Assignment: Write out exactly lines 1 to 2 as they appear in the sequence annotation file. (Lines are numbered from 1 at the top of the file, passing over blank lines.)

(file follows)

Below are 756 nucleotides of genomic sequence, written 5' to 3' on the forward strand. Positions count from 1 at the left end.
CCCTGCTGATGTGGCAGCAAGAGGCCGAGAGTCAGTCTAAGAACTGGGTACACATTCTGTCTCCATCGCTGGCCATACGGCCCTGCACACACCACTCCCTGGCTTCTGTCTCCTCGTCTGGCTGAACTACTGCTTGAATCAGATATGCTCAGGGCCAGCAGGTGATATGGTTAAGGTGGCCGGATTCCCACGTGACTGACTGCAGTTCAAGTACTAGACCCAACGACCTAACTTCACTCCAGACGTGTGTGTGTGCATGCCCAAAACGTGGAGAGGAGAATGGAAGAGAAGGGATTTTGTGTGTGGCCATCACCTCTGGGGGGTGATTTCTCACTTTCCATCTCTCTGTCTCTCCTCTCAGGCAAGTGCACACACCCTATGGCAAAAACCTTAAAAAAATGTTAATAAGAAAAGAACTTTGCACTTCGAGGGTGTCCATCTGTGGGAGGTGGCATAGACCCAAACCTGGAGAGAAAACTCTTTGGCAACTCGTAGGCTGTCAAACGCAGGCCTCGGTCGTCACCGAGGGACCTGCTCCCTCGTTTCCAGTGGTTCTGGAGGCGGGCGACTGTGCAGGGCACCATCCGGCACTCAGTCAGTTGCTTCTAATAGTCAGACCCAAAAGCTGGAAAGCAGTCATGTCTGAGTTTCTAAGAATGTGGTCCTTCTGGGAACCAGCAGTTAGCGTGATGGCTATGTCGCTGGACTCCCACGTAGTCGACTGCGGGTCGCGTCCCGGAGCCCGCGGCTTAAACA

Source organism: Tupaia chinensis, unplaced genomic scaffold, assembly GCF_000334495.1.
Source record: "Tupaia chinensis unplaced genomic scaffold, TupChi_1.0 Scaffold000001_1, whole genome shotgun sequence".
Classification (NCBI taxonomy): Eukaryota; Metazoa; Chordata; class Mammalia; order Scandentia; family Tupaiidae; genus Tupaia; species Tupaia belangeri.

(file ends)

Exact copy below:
Below are 756 nucleotides of genomic sequence, written 5' to 3' on the forward strand. Positions count from 1 at the left end.
CCCTGCTGATGTGGCAGCAAGAGGCCGAGAGTCAGTCTAAGAACTGGGTACACATTCTGTCTCCATCGCTGGCCATACGGCCCTGCACACACCACTCCCTGGCTTCTGTCTCCTCGTCTGGCTGAACTACTGCTTGAATCAGATATGCTCAGGGCCAGCAGGTGATATGGTTAAGGTGGCCGGATTCCCACGTGACTGACTGCAGTTCAAGTACTAGACCCAACGACCTAACTTCACTCCAGACGTGTGTGTGTGCATGCCCAAAACGTGGAGAGGAGAATGGAAGAGAAGGGATTTTGTGTGTGGCCATCACCTCTGGGGGGTGATTTCTCACTTTCCATCTCTCTGTCTCTCCTCTCAGGCAAGTGCACACACCCTATGGCAAAAACCTTAAAAAAATGTTAATAAGAAAAGAACTTTGCACTTCGAGGGTGTCCATCTGTGGGAGGTGGCATAGACCCAAACCTGGAGAGAAAACTCTTTGGCAACTCGTAGGCTGTCAAACGCAGGCCTCGGTCGTCACCGAGGGACCTGCTCCCTCGTTTCCAGTGGTTCTGGAGGCGGGCGACTGTGCAGGGCACCATCCGGCACTCAGTCAGTTGCTTCTAATAGTCAGACCCAAAAGCTGGAAAGCAGTCATGTCTGAGTTTCTAAGAATGTGGTCCTTCTGGGAACCAGCAGTTAGCGTGATGGCTATGTCGCTGGACTCCCACGTAGTCGACTGCGGGTCGCGTCCCGGAGCCCGCGGCTTAAACA